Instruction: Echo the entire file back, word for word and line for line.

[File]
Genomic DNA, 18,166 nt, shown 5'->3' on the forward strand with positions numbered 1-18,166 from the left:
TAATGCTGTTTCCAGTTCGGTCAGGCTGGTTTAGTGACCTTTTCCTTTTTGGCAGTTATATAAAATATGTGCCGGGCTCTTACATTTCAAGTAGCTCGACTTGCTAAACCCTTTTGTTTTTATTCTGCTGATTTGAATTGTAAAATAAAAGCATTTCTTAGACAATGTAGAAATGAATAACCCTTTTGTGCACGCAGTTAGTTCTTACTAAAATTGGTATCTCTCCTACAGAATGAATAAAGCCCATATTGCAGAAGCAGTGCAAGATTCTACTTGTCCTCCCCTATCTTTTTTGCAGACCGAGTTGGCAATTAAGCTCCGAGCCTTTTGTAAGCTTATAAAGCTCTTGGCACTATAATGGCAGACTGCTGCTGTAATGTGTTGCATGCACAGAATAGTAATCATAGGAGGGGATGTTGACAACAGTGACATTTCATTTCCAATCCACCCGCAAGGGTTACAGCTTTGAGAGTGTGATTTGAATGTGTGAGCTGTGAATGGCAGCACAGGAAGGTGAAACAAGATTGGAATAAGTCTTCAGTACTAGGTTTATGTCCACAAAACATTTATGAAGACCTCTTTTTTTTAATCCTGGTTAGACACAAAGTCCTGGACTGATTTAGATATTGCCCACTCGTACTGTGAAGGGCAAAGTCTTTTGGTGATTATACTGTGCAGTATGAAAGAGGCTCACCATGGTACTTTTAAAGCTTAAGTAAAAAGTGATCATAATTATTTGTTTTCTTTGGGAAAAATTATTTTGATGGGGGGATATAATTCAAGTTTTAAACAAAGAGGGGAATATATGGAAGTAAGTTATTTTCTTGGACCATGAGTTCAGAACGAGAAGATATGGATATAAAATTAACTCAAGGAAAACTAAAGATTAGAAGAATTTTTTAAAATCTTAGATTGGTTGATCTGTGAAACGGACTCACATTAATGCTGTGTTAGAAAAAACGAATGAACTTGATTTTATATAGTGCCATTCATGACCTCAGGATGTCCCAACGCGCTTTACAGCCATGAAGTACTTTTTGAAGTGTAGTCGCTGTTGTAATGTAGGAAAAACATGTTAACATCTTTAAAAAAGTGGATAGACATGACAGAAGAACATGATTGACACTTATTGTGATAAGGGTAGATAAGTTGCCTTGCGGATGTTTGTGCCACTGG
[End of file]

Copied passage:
Genomic DNA, 18,166 nt, shown 5'->3' on the forward strand with positions numbered 1-18,166 from the left:
TAATGCTGTTTCCAGTTCGGTCAGGCTGGTTTAGTGACCTTTTCCTTTTTGGCAGTTATATAAAATATGTGCCGGGCTCTTACATTTCAAGTAGCTCGACTTGCTAAACCCTTTTGTTTTTATTCTGCTGATTTGAATTGTAAAATAAAAGCATTTCTTAGACAATGTAGAAATGAATAACCCTTTTGTGCACGCAGTTAGTTCTTACTAAAATTGGTATCTCTCCTACAGAATGAATAAAGCCCATATTGCAGAAGCAGTGCAAGATTCTACTTGTCCTCCCCTATCTTTTTTGCAGACCGAGTTGGCAATTAAGCTCCGAGCCTTTTGTAAGCTTATAAAGCTCTTGGCACTATAATGGCAGACTGCTGCTGTAATGTGTTGCATGCACAGAATAGTAATCATAGGAGGGGATGTTGACAACAGTGACATTTCATTTCCAATCCACCCGCAAGGGTTACAGCTTTGAGAGTGTGATTTGAATGTGTGAGCTGTGAATGGCAGCACAGGAAGGTGAAACAAGATTGGAATAAGTCTTCAGTACTAGGTTTATGTCCACAAAACATTTATGAAGACCTCTTTTTTTTAATCCTGGTTAGACACAAAGTCCTGGACTGATTTAGATATTGCCCACTCGTACTGTGAAGGGCAAAGTCTTTTGGTGATTATACTGTGCAGTATGAAAGAGGCTCACCATGGTACTTTTAAAGCTTAAGTAAAAAGTGATCATAATTATTTGTTTTCTTTGGGAAAAATTATTTTGATGGGGGGATATAATTCAAGTTTTAAACAAAGAGGGGAATATATGGAAGTAAGTTATTTTCTTGGACCATGAGTTCAGAACGAGAAGATATGGATATAAAATTAACTCAAGGAAAACTAAAGATTAGAAGAATTTTTTAAAATCTTAGATTGGTTGATCTGTGAAACGGACTCACATTAATGCTGTGTTAGAAAAAACGAATGAACTTGATTTTATATAGTGCCATTCATGACCTCAGGATGTCCCAACGCGCTTTACAGCCATGAAGTACTTTTTGAAGTGTAGTCGCTGTTGTAATGTAGGAAAAACATGTTAACATCTTTAAAAAAGTGGATAGACATGACAGAAGAACATGATTGACACTTATTGTGATAAGGGTAGATAAGTTGCCTTGCGGATGTTTGTGCCACTGG